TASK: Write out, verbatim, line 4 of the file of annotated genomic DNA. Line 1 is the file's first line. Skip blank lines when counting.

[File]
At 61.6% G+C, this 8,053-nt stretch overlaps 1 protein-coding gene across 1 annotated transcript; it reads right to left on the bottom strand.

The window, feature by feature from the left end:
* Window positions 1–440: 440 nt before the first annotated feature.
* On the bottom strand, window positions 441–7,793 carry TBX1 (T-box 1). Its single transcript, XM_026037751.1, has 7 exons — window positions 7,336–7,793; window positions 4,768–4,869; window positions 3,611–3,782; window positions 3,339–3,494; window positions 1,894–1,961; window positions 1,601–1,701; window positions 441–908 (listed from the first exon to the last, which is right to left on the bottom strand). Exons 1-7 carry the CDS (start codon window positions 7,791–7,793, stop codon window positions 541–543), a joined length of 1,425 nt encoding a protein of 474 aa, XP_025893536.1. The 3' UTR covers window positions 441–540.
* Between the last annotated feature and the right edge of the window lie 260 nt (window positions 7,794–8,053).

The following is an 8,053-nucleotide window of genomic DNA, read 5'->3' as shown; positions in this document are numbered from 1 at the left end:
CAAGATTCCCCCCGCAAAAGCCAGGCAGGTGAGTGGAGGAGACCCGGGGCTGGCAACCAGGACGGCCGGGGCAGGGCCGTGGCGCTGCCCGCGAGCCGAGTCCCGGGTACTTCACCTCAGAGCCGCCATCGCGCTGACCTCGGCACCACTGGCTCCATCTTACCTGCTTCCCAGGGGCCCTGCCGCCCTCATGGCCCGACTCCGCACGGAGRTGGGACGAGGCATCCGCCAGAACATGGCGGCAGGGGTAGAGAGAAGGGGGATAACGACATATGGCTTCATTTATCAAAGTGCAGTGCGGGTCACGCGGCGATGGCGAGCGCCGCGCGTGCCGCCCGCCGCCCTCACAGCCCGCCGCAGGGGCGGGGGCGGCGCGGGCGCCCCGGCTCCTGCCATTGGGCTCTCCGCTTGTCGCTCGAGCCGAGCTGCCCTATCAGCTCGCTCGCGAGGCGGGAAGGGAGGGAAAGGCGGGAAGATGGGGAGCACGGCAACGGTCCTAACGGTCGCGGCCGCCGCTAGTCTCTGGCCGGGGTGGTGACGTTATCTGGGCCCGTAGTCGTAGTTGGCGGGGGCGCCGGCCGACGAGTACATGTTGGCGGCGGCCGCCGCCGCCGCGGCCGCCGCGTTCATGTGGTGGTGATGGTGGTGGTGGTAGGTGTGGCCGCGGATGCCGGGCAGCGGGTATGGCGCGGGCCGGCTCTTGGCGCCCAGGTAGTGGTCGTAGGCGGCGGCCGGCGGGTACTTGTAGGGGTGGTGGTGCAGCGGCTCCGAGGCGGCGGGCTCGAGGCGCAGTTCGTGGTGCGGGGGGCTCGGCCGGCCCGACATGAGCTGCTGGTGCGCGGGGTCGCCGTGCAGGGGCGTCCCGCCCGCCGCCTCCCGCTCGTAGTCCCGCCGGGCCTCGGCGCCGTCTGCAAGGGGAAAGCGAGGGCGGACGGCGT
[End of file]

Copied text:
* On the bottom strand, window positions 441–7,793 carry TBX1 (T-box 1). Its single transcript, XM_026037751.1, has 7 exons — window positions 7,336–7,793; window positions 4,768–4,869; window positions 3,611–3,782; window positions 3,339–3,494; window positions 1,894–1,961; window positions 1,601–1,701; window positions 441–908 (listed from the first exon to the last, which is right to left on the bottom strand). Exons 1-7 carry the CDS (start codon window positions 7,791–7,793, stop codon window positions 541–543), a joined length of 1,425 nt encoding a protein of 474 aa, XP_025893536.1. The 3' UTR covers window positions 441–540.